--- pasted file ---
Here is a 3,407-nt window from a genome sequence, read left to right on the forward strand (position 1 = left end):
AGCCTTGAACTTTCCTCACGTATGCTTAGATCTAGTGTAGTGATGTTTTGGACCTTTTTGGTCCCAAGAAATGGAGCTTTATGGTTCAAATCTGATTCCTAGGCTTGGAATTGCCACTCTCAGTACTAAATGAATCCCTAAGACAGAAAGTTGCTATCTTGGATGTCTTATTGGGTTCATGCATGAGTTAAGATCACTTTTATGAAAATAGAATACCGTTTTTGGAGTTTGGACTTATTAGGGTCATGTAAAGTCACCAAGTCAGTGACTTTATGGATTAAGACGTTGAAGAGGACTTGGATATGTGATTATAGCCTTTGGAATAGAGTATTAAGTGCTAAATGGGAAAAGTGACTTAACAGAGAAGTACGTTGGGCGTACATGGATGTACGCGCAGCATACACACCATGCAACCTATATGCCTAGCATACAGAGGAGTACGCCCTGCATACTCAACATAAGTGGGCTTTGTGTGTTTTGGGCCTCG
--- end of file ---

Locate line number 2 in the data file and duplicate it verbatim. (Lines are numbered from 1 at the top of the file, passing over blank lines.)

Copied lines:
AGCCTTGAACTTTCCTCACGTATGCTTAGATCTAGTGTAGTGATGTTTTGGACCTTTTTGGTCCCAAGAAATGGAGCTTTATGGTTCAAATCTGATTCCTAGGCTTGGAATTGCCACTCTCAGTACTAAATGAATCCCTAAGACAGAAAGTTGCTATCTTGGATGTCTTATTGGGTTCATGCATGAGTTAAGATCACTTTTATGAAAATAGAATACCGTTTTTGGAGTTTGGACTTATTAGGGTCATGTAAAGTCACCAAGTCAGTGACTTTATGGATTAAGACGTTGAAGAGGACTTGGATATGTGATTATAGCCTTTGGAATAGAGTATTAAGTGCTAAATGGGAAAAGTGACTTAACAGAGAAGTACGTTGGGCGTACATGGATGTACGCGCAGCATACACACCATGCAACCTATATGCCTAGCATACAGAGGAGTACGCCCTGCATACTCAACATAAGTGGGCTTTGTGTGTTTTGGGCCTCG